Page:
Greetings again from the darkness. Should this be labeled a historical drama? Is it one man's extraordinary tale of strength and survival? Does this fall into the "art film" category that so divides the movie-going public? The answer to all is YES, and I would add that it's a masterfully crafted film with exquisite story telling, stunning photography and top notch acting throughout.The movie is based on the real life and writings of Solomon Northrup, a free man who was kidnapped and sold into slavery from 1841-53. Northrup's story provides us a look inside the despicable <more>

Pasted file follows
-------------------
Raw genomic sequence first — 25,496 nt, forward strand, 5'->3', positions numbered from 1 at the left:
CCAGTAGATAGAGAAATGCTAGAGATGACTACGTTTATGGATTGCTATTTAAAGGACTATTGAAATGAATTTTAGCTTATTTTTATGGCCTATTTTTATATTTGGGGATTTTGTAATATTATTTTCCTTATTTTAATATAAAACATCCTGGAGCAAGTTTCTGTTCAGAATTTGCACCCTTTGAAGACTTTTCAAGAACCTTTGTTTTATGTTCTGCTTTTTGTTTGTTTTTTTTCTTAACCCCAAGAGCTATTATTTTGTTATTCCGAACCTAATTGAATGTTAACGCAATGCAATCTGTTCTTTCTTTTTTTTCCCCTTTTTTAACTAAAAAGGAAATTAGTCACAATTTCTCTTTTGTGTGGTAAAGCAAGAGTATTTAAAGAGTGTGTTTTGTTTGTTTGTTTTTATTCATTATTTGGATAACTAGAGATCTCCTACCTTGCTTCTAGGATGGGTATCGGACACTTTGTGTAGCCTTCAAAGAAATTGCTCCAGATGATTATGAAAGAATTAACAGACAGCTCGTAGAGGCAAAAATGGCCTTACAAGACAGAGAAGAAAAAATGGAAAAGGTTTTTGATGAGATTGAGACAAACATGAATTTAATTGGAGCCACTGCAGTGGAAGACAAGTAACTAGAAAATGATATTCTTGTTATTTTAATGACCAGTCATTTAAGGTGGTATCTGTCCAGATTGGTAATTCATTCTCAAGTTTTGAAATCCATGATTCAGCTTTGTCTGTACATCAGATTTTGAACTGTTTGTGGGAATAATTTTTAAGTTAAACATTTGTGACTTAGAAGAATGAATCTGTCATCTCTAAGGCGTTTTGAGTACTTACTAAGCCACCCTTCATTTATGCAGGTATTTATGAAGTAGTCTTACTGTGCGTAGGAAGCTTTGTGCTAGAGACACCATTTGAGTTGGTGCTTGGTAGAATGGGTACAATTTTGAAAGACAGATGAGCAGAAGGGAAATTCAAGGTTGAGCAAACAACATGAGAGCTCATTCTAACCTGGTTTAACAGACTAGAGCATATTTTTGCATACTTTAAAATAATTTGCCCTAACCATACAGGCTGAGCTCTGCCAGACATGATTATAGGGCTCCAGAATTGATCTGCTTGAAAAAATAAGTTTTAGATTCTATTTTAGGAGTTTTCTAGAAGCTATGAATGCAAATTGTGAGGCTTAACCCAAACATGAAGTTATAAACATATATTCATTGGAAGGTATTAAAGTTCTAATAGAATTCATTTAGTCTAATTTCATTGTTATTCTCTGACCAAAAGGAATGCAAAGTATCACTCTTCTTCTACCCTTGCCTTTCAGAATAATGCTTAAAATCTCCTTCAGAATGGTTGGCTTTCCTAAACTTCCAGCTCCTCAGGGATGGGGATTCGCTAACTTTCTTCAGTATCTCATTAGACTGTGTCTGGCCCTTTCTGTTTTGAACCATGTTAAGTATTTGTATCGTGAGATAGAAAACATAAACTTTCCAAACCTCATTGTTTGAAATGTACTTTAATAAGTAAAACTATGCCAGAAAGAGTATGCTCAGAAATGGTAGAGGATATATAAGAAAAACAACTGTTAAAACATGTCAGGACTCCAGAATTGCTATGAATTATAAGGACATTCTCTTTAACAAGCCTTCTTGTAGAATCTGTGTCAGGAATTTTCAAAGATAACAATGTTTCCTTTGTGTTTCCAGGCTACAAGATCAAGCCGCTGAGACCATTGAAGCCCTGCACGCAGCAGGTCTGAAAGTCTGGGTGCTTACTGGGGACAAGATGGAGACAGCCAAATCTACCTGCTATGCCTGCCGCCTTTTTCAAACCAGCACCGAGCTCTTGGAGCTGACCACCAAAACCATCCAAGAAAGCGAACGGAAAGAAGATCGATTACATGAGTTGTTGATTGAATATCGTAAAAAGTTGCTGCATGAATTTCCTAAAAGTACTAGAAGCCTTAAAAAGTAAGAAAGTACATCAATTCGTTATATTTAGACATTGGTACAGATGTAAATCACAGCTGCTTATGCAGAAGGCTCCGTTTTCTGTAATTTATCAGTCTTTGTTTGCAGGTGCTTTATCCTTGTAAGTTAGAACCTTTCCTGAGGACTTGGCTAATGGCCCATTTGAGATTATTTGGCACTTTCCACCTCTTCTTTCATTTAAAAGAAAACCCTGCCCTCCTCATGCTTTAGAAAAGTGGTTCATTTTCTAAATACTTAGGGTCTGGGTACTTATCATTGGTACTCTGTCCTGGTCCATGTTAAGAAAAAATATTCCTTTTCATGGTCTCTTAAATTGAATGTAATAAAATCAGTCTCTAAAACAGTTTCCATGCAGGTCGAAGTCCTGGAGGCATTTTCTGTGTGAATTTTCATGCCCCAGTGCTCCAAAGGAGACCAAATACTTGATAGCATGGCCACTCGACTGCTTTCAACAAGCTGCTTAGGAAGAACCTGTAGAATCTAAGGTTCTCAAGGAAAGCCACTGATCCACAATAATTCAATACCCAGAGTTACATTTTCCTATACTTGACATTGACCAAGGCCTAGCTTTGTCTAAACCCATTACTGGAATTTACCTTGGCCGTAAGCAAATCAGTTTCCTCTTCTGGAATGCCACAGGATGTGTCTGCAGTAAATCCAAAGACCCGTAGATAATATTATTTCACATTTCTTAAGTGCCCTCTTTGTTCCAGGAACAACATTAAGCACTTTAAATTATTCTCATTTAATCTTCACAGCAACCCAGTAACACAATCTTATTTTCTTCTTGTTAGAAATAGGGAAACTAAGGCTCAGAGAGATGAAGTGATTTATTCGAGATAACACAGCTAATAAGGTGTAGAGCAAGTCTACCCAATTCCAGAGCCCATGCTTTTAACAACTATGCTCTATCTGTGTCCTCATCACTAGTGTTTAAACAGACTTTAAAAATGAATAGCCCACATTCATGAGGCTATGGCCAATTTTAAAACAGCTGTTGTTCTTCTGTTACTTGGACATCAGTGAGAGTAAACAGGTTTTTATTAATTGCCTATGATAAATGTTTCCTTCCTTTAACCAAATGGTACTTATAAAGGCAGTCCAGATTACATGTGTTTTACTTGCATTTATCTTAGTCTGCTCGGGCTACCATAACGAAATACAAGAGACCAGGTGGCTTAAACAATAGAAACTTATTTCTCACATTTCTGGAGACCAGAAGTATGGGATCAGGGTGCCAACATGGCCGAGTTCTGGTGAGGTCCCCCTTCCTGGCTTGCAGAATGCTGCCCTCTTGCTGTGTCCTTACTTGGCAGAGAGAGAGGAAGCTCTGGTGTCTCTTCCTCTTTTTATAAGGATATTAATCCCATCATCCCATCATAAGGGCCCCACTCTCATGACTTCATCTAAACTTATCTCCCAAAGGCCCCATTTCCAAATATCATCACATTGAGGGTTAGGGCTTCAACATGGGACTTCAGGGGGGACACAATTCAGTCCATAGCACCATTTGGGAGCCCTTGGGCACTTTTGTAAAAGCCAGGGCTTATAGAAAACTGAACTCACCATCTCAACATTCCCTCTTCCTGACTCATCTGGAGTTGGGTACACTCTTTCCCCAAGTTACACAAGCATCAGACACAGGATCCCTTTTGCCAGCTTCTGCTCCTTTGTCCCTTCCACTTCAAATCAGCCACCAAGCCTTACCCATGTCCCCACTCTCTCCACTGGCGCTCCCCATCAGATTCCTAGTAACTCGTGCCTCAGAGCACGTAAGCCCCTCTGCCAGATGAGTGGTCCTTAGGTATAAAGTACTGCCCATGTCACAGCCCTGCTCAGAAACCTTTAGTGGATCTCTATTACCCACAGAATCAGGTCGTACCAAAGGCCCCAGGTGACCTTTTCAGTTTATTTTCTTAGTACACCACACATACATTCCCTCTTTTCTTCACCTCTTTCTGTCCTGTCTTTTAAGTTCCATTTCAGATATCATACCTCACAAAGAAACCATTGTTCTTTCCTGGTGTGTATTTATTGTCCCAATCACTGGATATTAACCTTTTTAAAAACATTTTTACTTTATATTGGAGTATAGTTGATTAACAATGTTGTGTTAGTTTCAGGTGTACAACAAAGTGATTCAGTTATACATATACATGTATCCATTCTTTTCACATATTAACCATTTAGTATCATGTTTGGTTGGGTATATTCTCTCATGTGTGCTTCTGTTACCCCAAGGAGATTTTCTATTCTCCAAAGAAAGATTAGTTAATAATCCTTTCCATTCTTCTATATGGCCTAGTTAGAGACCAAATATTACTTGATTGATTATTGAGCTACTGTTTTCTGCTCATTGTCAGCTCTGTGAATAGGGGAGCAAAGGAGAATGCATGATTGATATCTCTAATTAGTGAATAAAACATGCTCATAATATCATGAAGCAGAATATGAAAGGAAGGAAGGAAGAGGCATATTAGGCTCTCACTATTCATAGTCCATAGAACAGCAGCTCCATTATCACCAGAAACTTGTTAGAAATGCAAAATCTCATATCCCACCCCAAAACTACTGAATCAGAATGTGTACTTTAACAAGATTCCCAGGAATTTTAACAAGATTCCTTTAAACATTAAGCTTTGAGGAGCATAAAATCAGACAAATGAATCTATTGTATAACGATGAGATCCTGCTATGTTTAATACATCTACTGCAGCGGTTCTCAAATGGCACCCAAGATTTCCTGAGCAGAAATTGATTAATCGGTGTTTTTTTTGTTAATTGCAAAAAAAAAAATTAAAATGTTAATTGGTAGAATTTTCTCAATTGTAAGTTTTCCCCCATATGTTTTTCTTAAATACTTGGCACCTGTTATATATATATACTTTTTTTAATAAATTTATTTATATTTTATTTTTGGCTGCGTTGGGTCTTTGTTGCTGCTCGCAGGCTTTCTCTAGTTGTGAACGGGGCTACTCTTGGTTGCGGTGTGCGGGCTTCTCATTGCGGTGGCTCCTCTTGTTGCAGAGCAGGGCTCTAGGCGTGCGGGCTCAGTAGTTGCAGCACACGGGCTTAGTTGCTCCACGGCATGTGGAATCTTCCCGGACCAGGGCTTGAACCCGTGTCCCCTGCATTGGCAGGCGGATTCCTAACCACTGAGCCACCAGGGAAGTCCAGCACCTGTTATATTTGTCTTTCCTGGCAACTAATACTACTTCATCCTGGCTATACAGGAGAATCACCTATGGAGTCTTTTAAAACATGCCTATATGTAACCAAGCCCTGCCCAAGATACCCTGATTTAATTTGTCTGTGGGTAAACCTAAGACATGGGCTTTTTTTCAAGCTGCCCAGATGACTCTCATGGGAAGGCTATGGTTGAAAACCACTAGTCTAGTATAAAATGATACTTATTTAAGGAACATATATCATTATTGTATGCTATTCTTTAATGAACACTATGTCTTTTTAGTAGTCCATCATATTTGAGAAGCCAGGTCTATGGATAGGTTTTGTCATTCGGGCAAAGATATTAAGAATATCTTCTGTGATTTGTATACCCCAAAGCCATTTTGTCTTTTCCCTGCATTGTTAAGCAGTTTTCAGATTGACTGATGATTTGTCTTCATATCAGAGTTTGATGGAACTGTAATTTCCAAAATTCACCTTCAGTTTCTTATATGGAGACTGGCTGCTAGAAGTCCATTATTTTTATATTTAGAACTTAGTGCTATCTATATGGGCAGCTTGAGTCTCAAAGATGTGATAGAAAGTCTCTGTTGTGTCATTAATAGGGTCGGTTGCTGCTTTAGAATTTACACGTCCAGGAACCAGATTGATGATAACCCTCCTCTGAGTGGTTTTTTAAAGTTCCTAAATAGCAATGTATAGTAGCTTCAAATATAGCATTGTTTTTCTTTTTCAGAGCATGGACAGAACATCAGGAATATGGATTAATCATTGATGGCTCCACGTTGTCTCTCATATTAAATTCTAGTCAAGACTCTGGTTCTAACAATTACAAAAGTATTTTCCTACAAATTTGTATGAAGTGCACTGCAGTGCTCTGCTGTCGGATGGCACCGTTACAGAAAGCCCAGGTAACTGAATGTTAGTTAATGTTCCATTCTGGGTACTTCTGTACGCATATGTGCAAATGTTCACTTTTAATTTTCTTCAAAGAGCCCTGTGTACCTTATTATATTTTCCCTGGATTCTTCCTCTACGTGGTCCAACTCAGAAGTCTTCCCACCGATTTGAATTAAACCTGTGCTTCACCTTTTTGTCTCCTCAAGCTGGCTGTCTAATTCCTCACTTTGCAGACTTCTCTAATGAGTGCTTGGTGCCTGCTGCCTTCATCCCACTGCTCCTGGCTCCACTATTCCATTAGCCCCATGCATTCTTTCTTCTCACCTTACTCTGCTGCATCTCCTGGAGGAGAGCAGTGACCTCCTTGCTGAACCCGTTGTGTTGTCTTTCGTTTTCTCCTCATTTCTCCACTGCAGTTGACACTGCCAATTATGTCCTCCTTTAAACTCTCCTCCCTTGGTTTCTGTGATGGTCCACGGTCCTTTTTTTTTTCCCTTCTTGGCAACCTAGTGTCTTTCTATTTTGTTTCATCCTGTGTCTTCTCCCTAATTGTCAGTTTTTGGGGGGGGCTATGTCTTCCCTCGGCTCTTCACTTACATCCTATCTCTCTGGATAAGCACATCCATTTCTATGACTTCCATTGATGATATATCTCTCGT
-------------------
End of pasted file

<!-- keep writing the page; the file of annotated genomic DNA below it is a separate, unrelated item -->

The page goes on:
institution of slavery. Needless to say, it's a painful and sad process made even more emotional by the work of director Steve McQueen Hunger, Shame . McQueen takes a very direct approach. Not much is left to the imagination. Torture, abuse, cruelty and misery take up the full screen. The only subtlety comes from the terrific work of Chiwetel Ejiofor as Northrup. His facial expressions and eyes are more powerful and telling than any lines of dialogue could be.You will not find many details from the movie here. This is one to experience for yourself. It lacks the typical Hollywood agenda when it comes to American history. Instead this era is presented through the eyes of a single wronged man and his quest to return to his wife and kids, no matter the inhumane obstacles. We see Paul Giamatti as an emotionless, all-business slave trader. Benedict Cumberbatch is a plantation owner who has a heart, but lacks business savvy. And finally we enter the world of cotton farmer Michael Fassbender, who twists Bible scripture into threats directed at the slaves - his "property".Fassbender dives deep into evil to find his character, and along with Ejiofor, Sarah Paulsen who plays Fassbender's icy wife , and Lupita Nyong'o who plays slave Patsey, the center of the two most incredible scenes in the film , provide more Oscar worthy performances than any one movie can expect. You will also note Quvenzhane Wallis as Northrup's daughter and Dwight Henry as a slave in their first appearances since Beasts of the Southern Wild. Other strong support comes from Scoot McNairy, Taran Killam SNL , Michael K Williams, Alfre Woodward, a nasty Paul Dano, Garret Dillahunt and Adepero Oduye.Steven Spielberg gave us a taste of the holocaust with Schindler's List, but not since the TV mini-series "Roots" has any project come so close to examining the realities of slavery. Northrup's story seems to be from a different universe than the charming slaves of Gone with the Wind. I would argue that what makes this watchable though very difficult is the focus on Northrup's story. While tragic, his ending actually deflects from the ongoing plight of those not so fortunate. It's a story of a man who states he doesn't wish to merely survive, he wants to live a life worth living.McQueen's direction will certainly be front and center come awards season, as will many of the actors, John Ridley the screenwriter , Sean Bobbitt cinematographer and Hans Zimmer score . The only question is whether the subject matter is too tough for Oscar voters, who traditionally lean towards projects a bit more mainstream.